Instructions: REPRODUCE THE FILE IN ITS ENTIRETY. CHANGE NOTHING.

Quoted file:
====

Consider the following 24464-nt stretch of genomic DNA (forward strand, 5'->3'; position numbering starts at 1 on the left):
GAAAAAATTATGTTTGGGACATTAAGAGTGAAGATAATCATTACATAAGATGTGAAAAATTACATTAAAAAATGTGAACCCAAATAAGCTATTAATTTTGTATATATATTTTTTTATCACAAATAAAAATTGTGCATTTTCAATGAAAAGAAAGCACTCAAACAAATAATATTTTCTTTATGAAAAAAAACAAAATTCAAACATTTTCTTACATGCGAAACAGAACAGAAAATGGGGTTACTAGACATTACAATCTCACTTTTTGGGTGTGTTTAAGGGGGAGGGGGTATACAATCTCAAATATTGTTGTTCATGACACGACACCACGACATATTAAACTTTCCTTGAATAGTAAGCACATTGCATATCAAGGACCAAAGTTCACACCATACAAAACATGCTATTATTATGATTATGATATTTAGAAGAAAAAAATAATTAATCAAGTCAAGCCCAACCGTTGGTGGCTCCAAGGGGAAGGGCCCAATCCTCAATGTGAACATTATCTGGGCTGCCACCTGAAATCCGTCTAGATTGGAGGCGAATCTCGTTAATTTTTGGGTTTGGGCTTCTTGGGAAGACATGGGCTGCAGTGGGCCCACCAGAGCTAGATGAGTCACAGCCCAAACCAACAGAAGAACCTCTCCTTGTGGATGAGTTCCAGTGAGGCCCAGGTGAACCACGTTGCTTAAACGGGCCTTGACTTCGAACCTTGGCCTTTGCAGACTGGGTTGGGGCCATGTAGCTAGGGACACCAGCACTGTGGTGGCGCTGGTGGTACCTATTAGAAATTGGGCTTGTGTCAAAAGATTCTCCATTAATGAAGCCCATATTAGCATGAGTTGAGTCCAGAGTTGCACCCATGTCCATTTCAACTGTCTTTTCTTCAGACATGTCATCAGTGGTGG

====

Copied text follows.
Consider the following 24464-nt stretch of genomic DNA (forward strand, 5'->3'; position numbering starts at 1 on the left):
GAAAAAATTATGTTTGGGACATTAAGAGTGAAGATAATCATTACATAAGATGTGAAAAATTACATTAAAAAATGTGAACCCAAATAAGCTATTAATTTTGTATATATATTTTTTTATCACAAATAAAAATTGTGCATTTTCAATGAAAAGAAAGCACTCAAACAAATAATATTTTCTTTATGAAAAAAAACAAAATTCAAACATTTTCTTACATGCGAAACAGAACAGAAAATGGGGTTACTAGACATTACAATCTCACTTTTTGGGTGTGTTTAAGGGGGAGGGGGTATACAATCTCAAATATTGTTGTTCATGACACGACACCACGACATATTAAACTTTCCTTGAATAGTAAGCACATTGCATATCAAGGACCAAAGTTCACACCATACAAAACATGCTATTATTATGATTATGATATTTAGAAGAAAAAAATAATTAATCAAGTCAAGCCCAACCGTTGGTGGCTCCAAGGGGAAGGGCCCAATCCTCAATGTGAACATTATCTGGGCTGCCACCTGAAATCCGTCTAGATTGGAGGCGAATCTCGTTAATTTTTGGGTTTGGGCTTCTTGGGAAGACATGGGCTGCAGTGGGCCCACCAGAGCTAGATGAGTCACAGCCCAAACCAACAGAAGAACCTCTCCTTGTGGATGAGTTCCAGTGAGGCCCAGGTGAACCACGTTGCTTAAACGGGCCTTGACTTCGAACCTTGGCCTTTGCAGACTGGGTTGGGGCCATGTAGCTAGGGACACCAGCACTGTGGTGGCGCTGGTGGTACCTATTAGAAATTGGGCTTGTGTCAAAAGATTCTCCATTAATGAAGCCCATATTAGCATGAGTTGAGTCCAGAGTTGCACCCATGTCCATTTCAACTGTCTTTTCTTCAGACATGTCATCAGTGGTGG